Ray Nehdar, Plaintiff-appellant, v. Allstate Insurance Company, Defendant-appellee, 15 F.3d 1088 (9th Cir. 1993)

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U.S. Court of Appeals for the Ninth Circuit - 15 F.3d 1088 (9th Cir. 1993)

Argued and Submitted Aug. 30, 1993. Decided Dec. 30, 1993

Before: TANG, CANBY and BEEZER, Circuit Judges.


Ray Nehdar appeals the summary judgment entered in favor of defendant Allstate Insurance Company. The district court determined that Nehdar had not complied with the statutory prerequisites to maintain an action against an insurer for underinsured motorist coverage pursuant to section 11580.2(i) of the California Insurance Code. We affirm.

Nehdar suffered injuries in an automobile accident on February 22, 1990. The other motorist involved in the accident carried $15,000 of liability insurance under a policy issued by Farmers Insurance. Nehdar is insured by Allstate. His policy includes uninsured/underinsured motorist coverage as required by section 11580.2(a) (1) of the California Insurance Code.

Shortly after the accident, John Younesi, Nehdar's attorney, notified Allstate of the accident and of the likelihood that Nehdar's injuries would exceed the other motorist's policy limits, thus precipitating a claim under the underinsured motorist provisions of Nehdar's policy. Younesi kept Allstate representatives advised of the progress of settlement negotiations with the underinsured motorist and Farmers from March through August of 1990. In late August 1990, Nehdar, Farmers and the underinsured motorist executed a settlement under the terms of which Farmers paid the underinsured motorist's $15,000 policy limit to Nehdar and Nehdar released both Farmers and the underinsured motorist of all claims arising from the accident.

Younesi then continued to exchange correspondence and information with Allstate regarding Nehdar's claim for underinsured motorist coverage. Allstate made several requests for various documents necessary to determine the value of Nehdar's underinsured motorist claim. Younesi eventually provided the information requested, often asserting that Allstate already possessed sufficient documentation to warrant payment of the full amount of underinsured motorist coverage remaining under Nehdar's policy.1  In February, Younesi indicated that he would soon file a complaint against Allstate, but would refrain from serving the complaint in the hope that the matter would be resolved quickly.

Younesi filed this suit against Allstate in California superior court on February 7, 1991, alleging breach of duty of good faith and fair dealing, breach of statutory duty and breach of contract. This is the state of affairs that existed on February 22, 1991, the one-year anniversary of the accident.

Younesi served Allstate with the complaint in April of 1991 and Allstate removed the case to the United States District Court for the Central District of California. Allstate moved for summary judgment, asserting that Nehdar's action is time-barred because Nehdar failed to follow the procedures of California's Insurance Code. Section 11580.2(i) of the Code provides:

No cause of action shall accrue to the insured under any policy ... issued pursuant to this section unless one of the following actions have (sic) been taken within one year from the date of the accident:

(1) Suit for bodily injury has been filed against the uninsured motorist, in a court of competent jurisdiction.

(2) Agreement as to the amount due under the policy has been concluded.

(3) The insured has formally instituted arbitration proceedings.

Cal.Ins.Code Sec. 11580.2(i) (West Supp.1993). The district court granted the motion.2 

This court reviews de novo a district court's grant of summary judgment. T.W. Elec. Serv., Inc. v. Pacific Elec. Contractors Ass'n, 809 F.2d 626, 629 (9th Cir. 1987). Our review is governed by the same standard used by the trial court under Federal Rule of Civil Procedure 56(c). Anderson v. Liberty Lobby, Inc., 477 U.S. 242, 249 (1986). Viewing the evidence in the light most favorable to the nonmoving party, we must determine whether any genuine issues of material fact exist and whether the district court correctly applied the relevant substantive law. Id. An issue is not genuine unless the evidence is such that a reasonable jury could return a verdict for that party. Anderson v. Liberty Lobby, Inc., 477 U.S. 242, 248-50 (1986).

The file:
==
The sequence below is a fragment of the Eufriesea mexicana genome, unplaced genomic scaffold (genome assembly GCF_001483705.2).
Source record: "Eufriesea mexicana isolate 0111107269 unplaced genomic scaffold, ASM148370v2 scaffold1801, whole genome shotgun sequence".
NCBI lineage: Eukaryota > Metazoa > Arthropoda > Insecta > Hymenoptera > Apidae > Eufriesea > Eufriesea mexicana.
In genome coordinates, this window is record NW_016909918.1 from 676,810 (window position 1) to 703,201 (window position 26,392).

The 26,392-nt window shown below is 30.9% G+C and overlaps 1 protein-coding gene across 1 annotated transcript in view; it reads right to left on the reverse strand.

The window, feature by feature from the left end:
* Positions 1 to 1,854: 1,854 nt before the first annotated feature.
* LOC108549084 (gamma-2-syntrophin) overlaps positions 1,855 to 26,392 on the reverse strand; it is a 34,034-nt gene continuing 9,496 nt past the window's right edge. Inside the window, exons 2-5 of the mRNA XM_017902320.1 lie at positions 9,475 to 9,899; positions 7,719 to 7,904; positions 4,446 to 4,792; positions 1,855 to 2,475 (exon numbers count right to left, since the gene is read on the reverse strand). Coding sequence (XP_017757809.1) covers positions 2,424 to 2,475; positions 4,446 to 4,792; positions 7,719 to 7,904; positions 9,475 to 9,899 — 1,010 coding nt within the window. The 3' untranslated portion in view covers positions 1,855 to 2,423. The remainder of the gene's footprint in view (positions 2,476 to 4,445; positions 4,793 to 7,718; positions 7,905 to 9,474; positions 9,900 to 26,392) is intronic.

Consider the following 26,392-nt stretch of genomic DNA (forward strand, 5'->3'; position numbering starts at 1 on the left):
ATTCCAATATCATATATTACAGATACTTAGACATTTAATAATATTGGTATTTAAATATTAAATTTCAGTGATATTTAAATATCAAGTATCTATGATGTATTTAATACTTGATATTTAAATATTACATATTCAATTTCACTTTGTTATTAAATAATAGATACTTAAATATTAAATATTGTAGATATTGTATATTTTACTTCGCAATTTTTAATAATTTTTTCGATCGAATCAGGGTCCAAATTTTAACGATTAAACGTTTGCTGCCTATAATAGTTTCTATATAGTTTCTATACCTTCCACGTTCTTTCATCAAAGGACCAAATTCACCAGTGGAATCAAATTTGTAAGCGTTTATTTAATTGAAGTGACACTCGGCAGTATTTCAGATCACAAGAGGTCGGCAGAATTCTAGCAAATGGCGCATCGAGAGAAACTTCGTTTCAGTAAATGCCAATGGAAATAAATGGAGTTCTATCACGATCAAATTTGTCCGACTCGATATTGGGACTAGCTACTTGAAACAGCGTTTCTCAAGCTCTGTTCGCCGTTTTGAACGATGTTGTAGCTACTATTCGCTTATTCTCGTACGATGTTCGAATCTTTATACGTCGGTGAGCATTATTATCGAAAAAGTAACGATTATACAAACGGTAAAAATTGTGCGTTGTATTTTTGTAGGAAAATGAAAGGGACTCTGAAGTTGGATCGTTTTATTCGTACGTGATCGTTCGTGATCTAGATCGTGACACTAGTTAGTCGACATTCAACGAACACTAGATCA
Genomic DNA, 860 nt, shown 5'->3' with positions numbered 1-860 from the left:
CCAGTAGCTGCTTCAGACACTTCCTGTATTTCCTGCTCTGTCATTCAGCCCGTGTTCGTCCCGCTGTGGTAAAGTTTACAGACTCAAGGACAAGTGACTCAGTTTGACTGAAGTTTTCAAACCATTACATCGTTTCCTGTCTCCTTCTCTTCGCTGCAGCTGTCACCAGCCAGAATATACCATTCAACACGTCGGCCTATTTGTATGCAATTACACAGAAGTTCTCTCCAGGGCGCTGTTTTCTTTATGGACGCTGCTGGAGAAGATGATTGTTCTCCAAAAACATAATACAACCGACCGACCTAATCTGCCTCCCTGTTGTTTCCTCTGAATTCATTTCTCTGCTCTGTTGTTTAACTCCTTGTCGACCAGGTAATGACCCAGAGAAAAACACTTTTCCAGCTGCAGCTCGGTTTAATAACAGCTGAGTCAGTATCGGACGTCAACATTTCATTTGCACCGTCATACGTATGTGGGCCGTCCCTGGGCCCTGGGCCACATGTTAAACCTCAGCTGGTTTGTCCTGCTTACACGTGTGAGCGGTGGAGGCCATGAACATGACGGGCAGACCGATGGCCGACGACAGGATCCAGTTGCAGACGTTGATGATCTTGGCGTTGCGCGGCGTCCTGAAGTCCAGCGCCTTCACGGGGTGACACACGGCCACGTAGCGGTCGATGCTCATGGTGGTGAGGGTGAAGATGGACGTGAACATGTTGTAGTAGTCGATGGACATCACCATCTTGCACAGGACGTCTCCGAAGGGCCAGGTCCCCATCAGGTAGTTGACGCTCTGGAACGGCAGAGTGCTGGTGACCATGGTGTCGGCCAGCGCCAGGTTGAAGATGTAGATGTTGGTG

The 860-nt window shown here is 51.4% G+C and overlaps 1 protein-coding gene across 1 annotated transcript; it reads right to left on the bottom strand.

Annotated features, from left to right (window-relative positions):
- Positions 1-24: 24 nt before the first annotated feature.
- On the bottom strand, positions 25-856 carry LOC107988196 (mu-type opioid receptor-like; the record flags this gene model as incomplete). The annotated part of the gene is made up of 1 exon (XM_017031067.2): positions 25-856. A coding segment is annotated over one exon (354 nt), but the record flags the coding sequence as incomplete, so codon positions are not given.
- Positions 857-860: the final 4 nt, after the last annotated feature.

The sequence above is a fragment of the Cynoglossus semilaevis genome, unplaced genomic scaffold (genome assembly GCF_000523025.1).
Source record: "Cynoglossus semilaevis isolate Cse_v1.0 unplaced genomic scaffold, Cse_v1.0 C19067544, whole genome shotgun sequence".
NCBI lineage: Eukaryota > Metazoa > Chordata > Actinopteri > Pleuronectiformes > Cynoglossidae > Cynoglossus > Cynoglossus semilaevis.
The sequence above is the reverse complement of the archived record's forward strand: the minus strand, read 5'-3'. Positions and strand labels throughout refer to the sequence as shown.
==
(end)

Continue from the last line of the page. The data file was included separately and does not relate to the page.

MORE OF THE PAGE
Nehdar argues that a genuine issue of material fact exists as to whether Nehdar and Allstate reached an agreement as to the amount due under the policy, as required by the insurance code. We disagree. The record, even when viewed in the light most favorable to appellant, cannot support such a conclusion.

Nehdar repeatedly asserted at oral argument and in his brief that there was an agreement between the parties that he was entitled to the maximum amount of underinsured motorist coverage payable under his policy with Allstate. Yet in all instances these assertions are not supported by the record. Upon examination of the correspondence between the parties and the claim diaries of Allstate representatives, upon which Nehdar relies, the most that can be said is that Allstate anticipated the possibility of having to make some payment upon the claim when its representative wrote in his claims diary that "this claim may be large" on February 12, 1991. Nowhere in the record, except for the bald assertions of Younesi in his declaration opposing Allstate's motion for summary judgment, is there any evidence of an agreement as to the amount due under the policy, as required by the insurance code. Cal.Ins.Code Sec. 11580.2(i) (2). Indeed, other evidence clearly reveals that the parties did not reach any such agreement within one year of the accident.3 

Viewing the evidence in the light most favorable to the appellant does not require us to disregard the record's uncontroverted evidence that is unfavorable to appellant. A reasonable jury could not conclude that the parties had reached an agreement as to the amount due under the policy within one year from the date of the accident. Therefore, no genuine issue of material fact exists regarding whether the parties had reached an agreement as required by the Insurance Code.

Nehdar next asserts that Allstate induced his failure to comply with the requirements of Cal.Ins. Code Sec. 11580.2(i) by lulling him into a false sense of security with promises to settle the claim for $80,000.00. He contends that Allstate therefore is estopped to invoke the protection of the statute. We reject this argument as well.

Four elements must be present for the application of equitable estoppel:

(1) [T]he party to be estopped must be apprised of the facts; (2) he must intend that his conduct be acted upon, or must so act that the party asserting the estoppel had a right to believe it was so intended; (3) the other party must be ignorant of the true state of facts; and (4) he must rely upon the conduct to his injury.